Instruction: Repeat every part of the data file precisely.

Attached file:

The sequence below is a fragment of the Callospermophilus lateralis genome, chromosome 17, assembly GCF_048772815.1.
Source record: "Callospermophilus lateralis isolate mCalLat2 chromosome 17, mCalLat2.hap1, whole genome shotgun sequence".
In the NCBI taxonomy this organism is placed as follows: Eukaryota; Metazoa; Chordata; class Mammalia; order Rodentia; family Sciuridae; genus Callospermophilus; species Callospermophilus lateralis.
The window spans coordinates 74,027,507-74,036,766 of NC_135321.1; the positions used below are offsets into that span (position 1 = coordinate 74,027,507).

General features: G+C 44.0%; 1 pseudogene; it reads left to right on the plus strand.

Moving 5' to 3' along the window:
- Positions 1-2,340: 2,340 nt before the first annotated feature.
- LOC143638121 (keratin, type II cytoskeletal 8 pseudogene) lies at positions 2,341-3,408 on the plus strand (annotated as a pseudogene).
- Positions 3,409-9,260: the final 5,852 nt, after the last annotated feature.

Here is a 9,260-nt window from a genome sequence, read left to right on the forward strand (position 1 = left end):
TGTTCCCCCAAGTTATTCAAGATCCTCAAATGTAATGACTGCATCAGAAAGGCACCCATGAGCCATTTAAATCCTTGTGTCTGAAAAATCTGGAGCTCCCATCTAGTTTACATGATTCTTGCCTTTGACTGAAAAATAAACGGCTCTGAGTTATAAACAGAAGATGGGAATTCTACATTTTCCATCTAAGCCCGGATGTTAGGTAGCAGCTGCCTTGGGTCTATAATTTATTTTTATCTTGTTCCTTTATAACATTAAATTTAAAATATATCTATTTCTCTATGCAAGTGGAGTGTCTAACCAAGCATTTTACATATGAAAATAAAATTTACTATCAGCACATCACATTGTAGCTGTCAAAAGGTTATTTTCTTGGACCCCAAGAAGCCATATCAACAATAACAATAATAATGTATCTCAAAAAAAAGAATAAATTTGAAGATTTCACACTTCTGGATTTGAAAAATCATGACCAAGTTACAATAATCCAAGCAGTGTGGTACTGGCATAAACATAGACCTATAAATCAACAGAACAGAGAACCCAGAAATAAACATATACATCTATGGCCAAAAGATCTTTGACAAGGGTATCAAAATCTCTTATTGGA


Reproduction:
The sequence below is a fragment of the Callospermophilus lateralis genome, chromosome 17, assembly GCF_048772815.1.
Source record: "Callospermophilus lateralis isolate mCalLat2 chromosome 17, mCalLat2.hap1, whole genome shotgun sequence".
In the NCBI taxonomy this organism is placed as follows: Eukaryota; Metazoa; Chordata; class Mammalia; order Rodentia; family Sciuridae; genus Callospermophilus; species Callospermophilus lateralis.
The window spans coordinates 74,027,507-74,036,766 of NC_135321.1; the positions used below are offsets into that span (position 1 = coordinate 74,027,507).

General features: G+C 44.0%; 1 pseudogene; it reads left to right on the plus strand.

Moving 5' to 3' along the window:
- Positions 1-2,340: 2,340 nt before the first annotated feature.
- LOC143638121 (keratin, type II cytoskeletal 8 pseudogene) lies at positions 2,341-3,408 on the plus strand (annotated as a pseudogene).
- Positions 3,409-9,260: the final 5,852 nt, after the last annotated feature.

Here is a 9,260-nt window from a genome sequence, read left to right on the forward strand (position 1 = left end):
TGTTCCCCCAAGTTATTCAAGATCCTCAAATGTAATGACTGCATCAGAAAGGCACCCATGAGCCATTTAAATCCTTGTGTCTGAAAAATCTGGAGCTCCCATCTAGTTTACATGATTCTTGCCTTTGACTGAAAAATAAACGGCTCTGAGTTATAAACAGAAGATGGGAATTCTACATTTTCCATCTAAGCCCGGATGTTAGGTAGCAGCTGCCTTGGGTCTATAATTTATTTTTATCTTGTTCCTTTATAACATTAAATTTAAAATATATCTATTTCTCTATGCAAGTGGAGTGTCTAACCAAGCATTTTACATATGAAAATAAAATTTACTATCAGCACATCACATTGTAGCTGTCAAAAGGTTATTTTCTTGGACCCCAAGAAGCCATATCAACAATAACAATAATAATGTATCTCAAAAAAAAGAATAAATTTGAAGATTTCACACTTCTGGATTTGAAAAATCATGACCAAGTTACAATAATCCAAGCAGTGTGGTACTGGCATAAACATAGACCTATAAATCAACAGAACAGAGAACCCAGAAATAAACATATACATCTATGGCCAAAAGATCTTTGACAAGGGTATCAAAATCTCTTATTGGA